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Archive for July, 2015

How to Keep Refsnyder

Yankee fans have been calling for – and praying, hoping, and wishing for – Rob Refsnyder to be called up to the Major League. Friday night, we heard he would be playing – and starting – on Saturday and Sunday in Boston. After two starts in the newly dawning Rob Refsnyder era, are Yankee fans satisfied?

In this very small sample size, Yankee fans have been (seemingly) pleased, at least as far as I can tell. Sunday’s game was particularly exciting for fans who saw not only Refsnyder’s first major league hit (a single to right field), but also his first major league home run. The home run was not only a beautiful two-run shot over the Green Monster at Fenway Park, but ultimately won the game for the Yankees with a final score 8-6.

Going into the All Star break, we’re riding a wave of Rob Refsnyder excitement – so much so, that many fans are declaring Stephen Drew’s days in pinstripes are over, or at very least numbered. I hope to see Yankee prospects be promoted and succeed just as much as anyone else, but in Refsnyder’s case, we can’t get too excited too quickly. He has been in the major leagues for two days – and is 24 year old converted outfielder who’s offense has been his weakness. As is the case with any rookie, he will struggle – and it’s important for fans not to give up on Refsnyder the moment he becomes the least bit shaky (as so many did with Didi Gregorius).

Assuming Ref plays well enough the Yankees just can’t demote him, what happens then? How do we keep him on the roster, and who is there if/when he does struggle?

As the roster is right now, the backup option would obviously be Stephen Drew. His bat has obviously been awful, but he has shown he’s capable of playing a decent second base. As I’ve said before, I have to give Drew credit for learning a new position late in his career, and especially for doing so successfully. But, shortly after the All Star break, the Yankees also have utility infielder Brendan Ryan returning from injury. Ignoring all other roster moves (Carlos Beltran will also be returning around the same time), this gives the Yankees three middle infielders for two roster spots.

The main battle will be for second base – Chase Headley is locked in at third base as Didi Gregorius is at shortstop. Let’s assume Refsnyder wins the second base job (since so many of us want him to anyway), and the Yankees are forced to chose between Drew and Ryan. My vote for backup infielder has to go to Stephen Drew.

As is often the case, money comes first. Ryan signed a contract for 2 years $4 million (2014-2015) while Drew signed this off season for 1 year $5 million (2015). Ryan is less expensive, but the Yankees would be more willing to drop a $2-2.5 contract than a $5+ contract.

In offensive and defensive categories, Stephen Drew beats Brendan Ryan in career batting average, and in fielding percentage at second base, shortstop, and even third base.

Career Batting:  .234 Ryan   .252 Drew
2B Fielding %:   .977             .982
SS Fielding %:   .978             .979
3B Fielding %:   .942            1.000
*Drew played only 13 innings at 3B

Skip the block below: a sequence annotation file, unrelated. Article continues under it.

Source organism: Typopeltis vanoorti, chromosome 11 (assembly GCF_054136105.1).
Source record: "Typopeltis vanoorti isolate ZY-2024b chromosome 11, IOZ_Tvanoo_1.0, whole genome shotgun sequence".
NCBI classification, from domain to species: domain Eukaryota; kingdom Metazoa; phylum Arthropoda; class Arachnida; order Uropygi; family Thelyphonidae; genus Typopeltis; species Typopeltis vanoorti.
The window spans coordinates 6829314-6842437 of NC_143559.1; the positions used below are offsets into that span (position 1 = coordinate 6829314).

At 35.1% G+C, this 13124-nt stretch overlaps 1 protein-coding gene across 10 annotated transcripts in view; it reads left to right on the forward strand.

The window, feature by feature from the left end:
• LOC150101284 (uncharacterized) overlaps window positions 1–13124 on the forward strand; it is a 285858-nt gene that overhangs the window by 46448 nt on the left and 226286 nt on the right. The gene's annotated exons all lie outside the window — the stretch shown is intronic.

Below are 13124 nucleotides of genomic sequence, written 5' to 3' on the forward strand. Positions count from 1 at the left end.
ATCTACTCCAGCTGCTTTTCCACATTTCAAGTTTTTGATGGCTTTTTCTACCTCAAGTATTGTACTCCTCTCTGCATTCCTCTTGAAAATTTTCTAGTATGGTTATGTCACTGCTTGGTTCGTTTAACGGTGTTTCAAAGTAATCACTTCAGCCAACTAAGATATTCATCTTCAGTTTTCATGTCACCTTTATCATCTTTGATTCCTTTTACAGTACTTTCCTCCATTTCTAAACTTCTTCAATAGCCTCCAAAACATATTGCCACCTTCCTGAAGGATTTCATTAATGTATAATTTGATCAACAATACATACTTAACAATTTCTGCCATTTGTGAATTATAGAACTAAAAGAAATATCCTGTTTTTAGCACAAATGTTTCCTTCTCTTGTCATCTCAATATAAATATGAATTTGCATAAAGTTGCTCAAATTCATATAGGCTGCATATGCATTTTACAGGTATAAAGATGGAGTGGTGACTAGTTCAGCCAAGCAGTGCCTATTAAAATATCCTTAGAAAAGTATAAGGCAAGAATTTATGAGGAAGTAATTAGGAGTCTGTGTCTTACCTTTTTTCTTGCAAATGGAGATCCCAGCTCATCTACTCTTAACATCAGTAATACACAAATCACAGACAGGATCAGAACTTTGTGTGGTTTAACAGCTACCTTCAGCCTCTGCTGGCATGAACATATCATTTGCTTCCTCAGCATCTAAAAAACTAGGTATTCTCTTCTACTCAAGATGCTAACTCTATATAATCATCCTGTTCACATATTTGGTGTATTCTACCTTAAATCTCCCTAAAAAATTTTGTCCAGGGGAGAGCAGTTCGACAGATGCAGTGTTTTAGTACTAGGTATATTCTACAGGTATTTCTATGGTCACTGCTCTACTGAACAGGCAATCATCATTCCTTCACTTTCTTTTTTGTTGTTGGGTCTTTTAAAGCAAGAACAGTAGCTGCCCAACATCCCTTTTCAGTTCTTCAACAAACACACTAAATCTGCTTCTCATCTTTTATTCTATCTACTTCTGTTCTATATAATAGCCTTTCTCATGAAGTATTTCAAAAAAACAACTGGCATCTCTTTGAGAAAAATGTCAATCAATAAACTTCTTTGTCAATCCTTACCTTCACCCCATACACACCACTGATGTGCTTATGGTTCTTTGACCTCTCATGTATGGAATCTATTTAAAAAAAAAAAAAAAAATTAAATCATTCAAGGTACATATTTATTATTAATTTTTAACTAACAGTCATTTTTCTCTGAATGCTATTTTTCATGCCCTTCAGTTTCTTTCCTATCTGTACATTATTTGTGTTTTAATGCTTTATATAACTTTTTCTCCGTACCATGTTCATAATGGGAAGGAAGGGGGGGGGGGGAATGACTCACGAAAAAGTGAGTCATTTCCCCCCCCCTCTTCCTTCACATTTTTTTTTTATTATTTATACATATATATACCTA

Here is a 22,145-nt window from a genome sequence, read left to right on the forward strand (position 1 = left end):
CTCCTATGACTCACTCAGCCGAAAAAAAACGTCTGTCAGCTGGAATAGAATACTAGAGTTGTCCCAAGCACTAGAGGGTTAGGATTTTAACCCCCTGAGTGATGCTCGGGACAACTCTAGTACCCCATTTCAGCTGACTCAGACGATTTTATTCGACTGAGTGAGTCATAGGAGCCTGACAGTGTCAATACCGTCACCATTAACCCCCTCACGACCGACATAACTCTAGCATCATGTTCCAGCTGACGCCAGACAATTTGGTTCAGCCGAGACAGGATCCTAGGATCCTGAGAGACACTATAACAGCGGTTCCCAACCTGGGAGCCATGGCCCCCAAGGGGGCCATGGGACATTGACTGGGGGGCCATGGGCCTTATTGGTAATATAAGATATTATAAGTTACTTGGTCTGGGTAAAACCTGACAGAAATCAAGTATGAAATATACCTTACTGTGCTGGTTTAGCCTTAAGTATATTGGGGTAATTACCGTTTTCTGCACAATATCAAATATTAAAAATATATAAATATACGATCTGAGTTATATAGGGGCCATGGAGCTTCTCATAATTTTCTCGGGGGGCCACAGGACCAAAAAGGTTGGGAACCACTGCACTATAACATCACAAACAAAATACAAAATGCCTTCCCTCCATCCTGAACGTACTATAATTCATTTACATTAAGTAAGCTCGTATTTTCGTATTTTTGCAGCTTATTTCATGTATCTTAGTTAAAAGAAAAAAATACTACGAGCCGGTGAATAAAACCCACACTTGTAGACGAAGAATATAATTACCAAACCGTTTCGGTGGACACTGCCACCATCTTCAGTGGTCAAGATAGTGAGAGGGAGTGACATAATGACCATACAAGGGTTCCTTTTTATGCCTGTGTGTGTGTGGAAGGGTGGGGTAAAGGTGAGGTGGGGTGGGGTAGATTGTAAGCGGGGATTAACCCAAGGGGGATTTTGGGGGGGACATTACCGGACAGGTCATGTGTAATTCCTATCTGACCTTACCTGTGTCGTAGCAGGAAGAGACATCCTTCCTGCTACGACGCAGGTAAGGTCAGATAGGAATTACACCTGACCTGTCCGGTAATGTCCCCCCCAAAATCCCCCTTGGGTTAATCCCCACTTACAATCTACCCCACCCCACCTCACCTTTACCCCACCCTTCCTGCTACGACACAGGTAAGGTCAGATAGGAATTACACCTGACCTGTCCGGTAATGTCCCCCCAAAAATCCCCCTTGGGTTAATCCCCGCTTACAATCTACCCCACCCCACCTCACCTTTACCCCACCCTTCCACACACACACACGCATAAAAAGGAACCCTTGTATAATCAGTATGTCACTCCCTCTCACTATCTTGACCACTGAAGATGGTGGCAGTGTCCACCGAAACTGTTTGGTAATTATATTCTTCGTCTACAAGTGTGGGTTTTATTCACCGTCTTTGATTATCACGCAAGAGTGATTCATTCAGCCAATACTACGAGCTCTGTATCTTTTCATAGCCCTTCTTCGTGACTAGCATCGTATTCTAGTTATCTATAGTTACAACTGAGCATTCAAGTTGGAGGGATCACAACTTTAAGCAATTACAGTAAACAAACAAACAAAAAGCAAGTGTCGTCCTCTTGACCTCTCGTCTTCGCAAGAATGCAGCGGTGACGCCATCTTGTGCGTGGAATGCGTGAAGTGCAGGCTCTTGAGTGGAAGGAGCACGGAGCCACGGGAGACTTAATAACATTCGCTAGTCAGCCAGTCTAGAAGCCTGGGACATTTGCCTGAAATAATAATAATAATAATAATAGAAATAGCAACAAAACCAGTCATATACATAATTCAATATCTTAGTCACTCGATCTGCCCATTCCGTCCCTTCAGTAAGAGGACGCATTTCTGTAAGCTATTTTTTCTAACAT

** Ryan has also played 1B and OF positions

That isn’t to say Brendan Ryan doesn’t have value as a utility infielder – his numbers really aren’t awful and there’s something to be said for a player who can fill in at so many different positions. He does have a big problem staying healthy, and has already had multiple trips to the DL this season already. It seems likely that as he ages, his trips to the DL will only increase.

Earlier this season, Joe Girardi more or less declared that Stephen Drew would be the backup at third base if Chase Headley was unable to play or needed a day off. At the time, the focus was more about what that meant for Alex Rodriguez – that Girardi was essentially saying he would not use him in the field (a choice that has been beneficial for both Rodriguez and the Yankees so far). But the peculiar thing about Girardi using Drew as the backup third baseman is that he already was – and until Refsnyder or anyone else definitively proves otherwise – the every day starting second baseman.

Jose Pirela is a possible substitute at second or third – if he hadn’t been sent back to Scranton late last week. Gregorio Petit is also a possibility, although his performance has been underwhelming at best. He was also signed in an emergency backup one of the times Brendan Ryan was put on the DL earlier this season. Assuming there will soon be an overabundance of middle infielders on the Yankees roster, there really is no need for Petit. If the Yankees are set on keeping him, they could send him back to Scranton – but they could also just as easily cut their ties to him completely.

With Pirela already sent to Scranton, and Petit and Ryan removed from the roster (by trades or any other means), that leaves Stephen Drew as the utility infielder for the Yankees. I am confident he can play shortstop, second base, and now third base in an emergency (although, I wouldn’t mind if he had a few more innings of work at third before giving a full vote of confidence).

Girardi said Drew would be Headley’s backup, which leaves second base open and Refsnyder recently added to the roster… (For what it’s worth, Girardi also spoke to Drew privately about Refsnyder before the call up was announced.) Perhaps Girardi was foreshadowing a move he knew was coming, or maybe it’s all just a wild coincidence. Either way, Rob Refsnyder made an impression in two short days, and will definitely make this an interesting All Star break for the Yankees front office.

The All Star Game Identity Crisis

When you really think about it, the MLB All Star game has gotten complicated – and a little confusing.

In some ways, the game and the festivities (such as the Home Run Derby) are a lot of fun. I always think of Ken Griffey, Jr. in the Home Run Derby, standing in the batter’s box with his hat on backward, while the other all stars sit on the foul territory grass (often with their children) and watch. Or Cal Ripken’s last ASG when Alex Rodriguez made him move over and play shortstop one last time.